THE NICHOLAS FACTOR

In this junior-grade spy thriller Myers moves from his easy colloquial stories of good-doing Harlem teens to older characters—narrator Gerald McQuillen is a 17-year-old college freshman—and a less innocent, warier view of self-appointed world-savers. The youth group in question is an international organization called the Crusaders, recruited from "the brightest and the best" by Marvin, a middle-aged American professor inspired by a vision of the children's crusade and its ten-year-old German leader. Gerald, who sees the Crusaders as smug elitists, turns down an invitation to join—until he's contacted by a government agent who wants him to keep an eye on the group. Soon, then, Gerald is with a Crusader corps in deepest Peru, on a cockamamie project reputedly designed to shoe the natives against a parasite that enters through the feet, but actually set up by the power-hungry right-wing German Crusader Kohler to discredit Marvin and take over the group. "Boy scouting around the jungle," as Gerald well puts it, he suspects that something is "all wrong." He is sure of it when his African roommate Andwele becomes fatally ill; and finally Gerald and girl Crusader Jennifer are fleeing the camp by boat and plane and rented car, closely pursued by Kohler whose deliberately contaminated water and "medicine" has managed to kill not only Andwele but a lot of local Indians as well. The chase and the boy-girl match are strictly standard stuff; and if The Nicholas Factor represents a shaky advance in political sophistication, the implausible motivation of all the Crusaders, villains and dupes alike, requires an overgenerous suspension of judgment.

Pub Date: May 23, 1983

ISBN: 0670510556

Page Count: 184

Publisher: Viking

Review Posted Online: Oct. 19, 2011

Kirkus Reviews Issue: May 1, 1983

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A bit of envelope-pushing freshens up the formula.

HOCUS POCUS AND THE ALL-NEW SEQUEL

In honor of its 25th anniversary, a Disney Halloween horror/comedy film gets a sequel to go with its original novelization.

Three Salem witches hanged in 1693 for stealing a child’s life force are revived in 1993 when 16-year-old new kid Max completes a spell by lighting a magical candle (which has to be kindled by a virgin to work). Max and dazzling, popular classmate Allison have to keep said witches at bay until dawn to save all of the local children from a similar fate. Fast-forward to 2018: Poppy, daughter of Max and Allison, inadvertently works a spell that sends her parents and an aunt to hell in exchange for the gleeful witches. With help from her best friend, Travis, and classmate Isabella, on whom she has a major crush, Poppy has only hours to keep the weird sisters from working more evil. The witches, each daffier than the last, supply most of the comedy as well as plenty of menace but end up back in the infernal regions. There’s also a talking cat, a talking dog, a gaggle of costumed heroines, and an oblique reference to a certain beloved Halloween movie. Traditional Disney wholesomeness is spiced, not soured, by occasional innuendo and a big twist in the sequel. Poppy and her family are white, while Travis and Isabella are both African-American.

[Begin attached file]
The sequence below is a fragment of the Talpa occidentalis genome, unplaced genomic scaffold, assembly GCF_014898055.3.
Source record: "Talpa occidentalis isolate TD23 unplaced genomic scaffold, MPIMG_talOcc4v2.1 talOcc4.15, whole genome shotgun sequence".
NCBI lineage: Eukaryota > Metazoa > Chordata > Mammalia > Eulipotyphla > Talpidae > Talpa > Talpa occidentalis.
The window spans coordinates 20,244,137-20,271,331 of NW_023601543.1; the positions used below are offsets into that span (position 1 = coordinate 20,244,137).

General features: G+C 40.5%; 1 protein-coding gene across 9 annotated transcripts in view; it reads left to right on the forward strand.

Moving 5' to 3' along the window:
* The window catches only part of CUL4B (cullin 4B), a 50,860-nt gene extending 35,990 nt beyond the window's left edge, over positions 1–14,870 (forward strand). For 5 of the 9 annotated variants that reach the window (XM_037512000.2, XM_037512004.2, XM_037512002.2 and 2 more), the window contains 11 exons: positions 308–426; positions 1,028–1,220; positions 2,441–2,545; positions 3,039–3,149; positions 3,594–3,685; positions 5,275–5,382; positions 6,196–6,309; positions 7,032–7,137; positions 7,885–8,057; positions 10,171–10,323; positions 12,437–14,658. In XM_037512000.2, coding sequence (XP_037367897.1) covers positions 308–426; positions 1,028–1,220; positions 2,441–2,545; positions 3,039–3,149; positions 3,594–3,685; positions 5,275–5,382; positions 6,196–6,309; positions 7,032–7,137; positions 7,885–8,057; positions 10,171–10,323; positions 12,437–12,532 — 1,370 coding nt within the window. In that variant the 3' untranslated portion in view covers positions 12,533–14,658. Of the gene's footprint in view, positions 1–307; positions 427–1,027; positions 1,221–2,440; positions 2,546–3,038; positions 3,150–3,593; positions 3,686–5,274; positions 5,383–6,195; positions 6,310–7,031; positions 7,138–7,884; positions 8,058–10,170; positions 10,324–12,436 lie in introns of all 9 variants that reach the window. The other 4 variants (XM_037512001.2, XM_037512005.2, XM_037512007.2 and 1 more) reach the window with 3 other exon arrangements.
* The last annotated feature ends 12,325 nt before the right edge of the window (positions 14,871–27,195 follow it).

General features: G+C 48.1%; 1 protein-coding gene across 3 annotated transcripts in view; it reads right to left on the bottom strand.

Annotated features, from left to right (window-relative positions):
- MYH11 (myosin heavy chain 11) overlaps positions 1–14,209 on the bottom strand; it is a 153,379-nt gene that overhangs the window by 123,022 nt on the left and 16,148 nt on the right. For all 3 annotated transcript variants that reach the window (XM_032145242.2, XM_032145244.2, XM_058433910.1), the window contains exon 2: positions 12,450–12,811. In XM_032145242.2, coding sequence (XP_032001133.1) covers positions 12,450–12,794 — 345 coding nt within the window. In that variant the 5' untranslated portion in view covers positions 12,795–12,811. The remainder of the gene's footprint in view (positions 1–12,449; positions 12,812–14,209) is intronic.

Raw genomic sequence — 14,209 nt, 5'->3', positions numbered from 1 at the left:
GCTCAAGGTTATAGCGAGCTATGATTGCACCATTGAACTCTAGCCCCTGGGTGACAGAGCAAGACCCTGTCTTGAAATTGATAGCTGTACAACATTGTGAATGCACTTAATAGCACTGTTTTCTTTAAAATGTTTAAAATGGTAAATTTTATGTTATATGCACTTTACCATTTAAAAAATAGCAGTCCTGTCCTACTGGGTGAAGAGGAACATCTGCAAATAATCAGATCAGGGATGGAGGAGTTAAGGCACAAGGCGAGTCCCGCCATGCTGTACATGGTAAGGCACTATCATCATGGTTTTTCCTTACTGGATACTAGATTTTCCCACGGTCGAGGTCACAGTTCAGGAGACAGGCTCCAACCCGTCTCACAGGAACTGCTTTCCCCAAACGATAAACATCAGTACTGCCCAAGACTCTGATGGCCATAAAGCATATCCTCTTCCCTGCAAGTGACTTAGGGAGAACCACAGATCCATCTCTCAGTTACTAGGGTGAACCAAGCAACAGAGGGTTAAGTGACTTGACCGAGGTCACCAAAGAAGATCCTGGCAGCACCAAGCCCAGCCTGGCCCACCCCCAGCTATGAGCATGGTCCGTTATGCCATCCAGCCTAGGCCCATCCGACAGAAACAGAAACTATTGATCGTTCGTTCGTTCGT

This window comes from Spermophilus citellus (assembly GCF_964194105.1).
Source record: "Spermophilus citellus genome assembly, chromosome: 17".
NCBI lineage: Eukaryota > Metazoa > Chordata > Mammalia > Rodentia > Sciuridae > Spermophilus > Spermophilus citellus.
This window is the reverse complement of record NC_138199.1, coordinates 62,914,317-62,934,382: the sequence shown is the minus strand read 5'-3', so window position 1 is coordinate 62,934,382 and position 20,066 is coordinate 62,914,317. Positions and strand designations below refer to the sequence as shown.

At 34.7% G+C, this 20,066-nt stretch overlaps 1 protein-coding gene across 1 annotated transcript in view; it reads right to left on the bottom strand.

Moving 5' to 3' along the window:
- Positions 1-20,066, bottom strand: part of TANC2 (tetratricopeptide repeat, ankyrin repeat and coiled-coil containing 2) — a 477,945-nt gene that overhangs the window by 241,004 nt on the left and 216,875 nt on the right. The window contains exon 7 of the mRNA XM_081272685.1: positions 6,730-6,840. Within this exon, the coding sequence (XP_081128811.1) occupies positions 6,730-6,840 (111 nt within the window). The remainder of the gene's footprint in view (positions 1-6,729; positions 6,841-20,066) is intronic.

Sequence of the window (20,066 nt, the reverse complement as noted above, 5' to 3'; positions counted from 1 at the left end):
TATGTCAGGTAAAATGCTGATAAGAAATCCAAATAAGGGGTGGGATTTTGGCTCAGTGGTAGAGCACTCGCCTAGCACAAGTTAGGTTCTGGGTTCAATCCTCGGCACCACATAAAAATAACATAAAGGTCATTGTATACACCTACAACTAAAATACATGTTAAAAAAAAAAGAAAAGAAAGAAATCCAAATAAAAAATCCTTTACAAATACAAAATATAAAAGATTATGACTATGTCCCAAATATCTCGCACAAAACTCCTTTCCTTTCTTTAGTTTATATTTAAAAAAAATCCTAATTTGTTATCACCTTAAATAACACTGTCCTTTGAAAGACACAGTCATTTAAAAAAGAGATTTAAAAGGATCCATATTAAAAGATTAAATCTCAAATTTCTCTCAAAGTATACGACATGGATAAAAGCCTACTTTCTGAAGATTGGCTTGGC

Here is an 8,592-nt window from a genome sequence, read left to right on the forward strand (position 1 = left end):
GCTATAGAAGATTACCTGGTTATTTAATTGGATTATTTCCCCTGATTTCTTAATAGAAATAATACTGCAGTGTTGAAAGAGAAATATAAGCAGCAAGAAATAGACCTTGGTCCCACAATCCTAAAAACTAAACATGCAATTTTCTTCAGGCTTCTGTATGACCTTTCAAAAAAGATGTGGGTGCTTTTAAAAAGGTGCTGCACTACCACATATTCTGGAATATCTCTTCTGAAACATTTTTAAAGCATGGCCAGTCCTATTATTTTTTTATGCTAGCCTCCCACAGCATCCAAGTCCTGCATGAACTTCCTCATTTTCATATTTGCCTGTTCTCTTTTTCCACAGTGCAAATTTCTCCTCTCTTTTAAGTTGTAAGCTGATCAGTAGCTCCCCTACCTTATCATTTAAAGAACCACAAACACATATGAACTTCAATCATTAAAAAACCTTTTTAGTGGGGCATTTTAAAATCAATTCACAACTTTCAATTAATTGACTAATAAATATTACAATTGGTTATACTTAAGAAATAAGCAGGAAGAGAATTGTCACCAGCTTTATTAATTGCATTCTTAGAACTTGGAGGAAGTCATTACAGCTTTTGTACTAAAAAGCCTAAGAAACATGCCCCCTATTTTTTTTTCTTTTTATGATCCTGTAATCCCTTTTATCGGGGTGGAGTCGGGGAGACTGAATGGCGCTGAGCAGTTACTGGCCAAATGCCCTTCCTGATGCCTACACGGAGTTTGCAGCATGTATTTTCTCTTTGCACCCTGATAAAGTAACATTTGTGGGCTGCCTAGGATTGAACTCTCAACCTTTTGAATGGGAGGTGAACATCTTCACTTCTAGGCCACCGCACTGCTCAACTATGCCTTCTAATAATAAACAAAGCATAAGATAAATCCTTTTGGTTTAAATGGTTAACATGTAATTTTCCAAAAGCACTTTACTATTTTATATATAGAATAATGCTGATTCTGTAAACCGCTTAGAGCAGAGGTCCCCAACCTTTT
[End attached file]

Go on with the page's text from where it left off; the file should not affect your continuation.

A bit of envelope-pushing freshens up the formula. (Fantasy. 10-15)

Pub Date: July 10, 2018

ISBN: 978-1-368-02003-9

Page Count: 528

Publisher: Freeform/Disney

Review Posted Online: June 17, 2018

Kirkus Reviews Issue: July 1, 2018

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This story is necessary. This story is important.

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THE HATE U GIVE

Sixteen-year-old Starr Carter is a black girl and an expert at navigating the two worlds she exists in: one at Garden Heights, her black neighborhood, and the other at Williamson Prep, her suburban, mostly white high school.

Walking the line between the two becomes immensely harder when Starr is present at the fatal shooting of her childhood best friend, Khalil, by a white police officer. Khalil was unarmed. Khalil’s death becomes national news, where he’s called a thug and possible drug dealer and gangbanger. His death becomes justified in the eyes of many, including one of Starr’s best friends at school. The police’s lackadaisical attitude sparks anger and then protests in the community, turning it into a war zone. Questions remain about what happened in the moments leading to Khalil’s death, and the only witness is Starr, who must now decide what to say or do, if anything. Thomas cuts to the heart of the matter for Starr and for so many like her, laying bare the systemic racism that undergirds her world, and she does so honestly and inescapably, balancing heartbreak and humor. With smooth but powerful prose delivered in Starr’s natural, emphatic voice, finely nuanced characters, and intricate and realistic relationship dynamics, this novel will have readers rooting for Starr and opening their hearts to her friends and family.

This story is necessary. This story is important. (Fiction. 14-adult)

Pub Date: Feb. 28, 2017

ISBN: 978-0-06-249853-3

Page Count: 464

Publisher: Balzer + Bray/HarperCollins

Review Posted Online: Dec. 6, 2016

Kirkus Reviews Issue: Dec. 15, 2016

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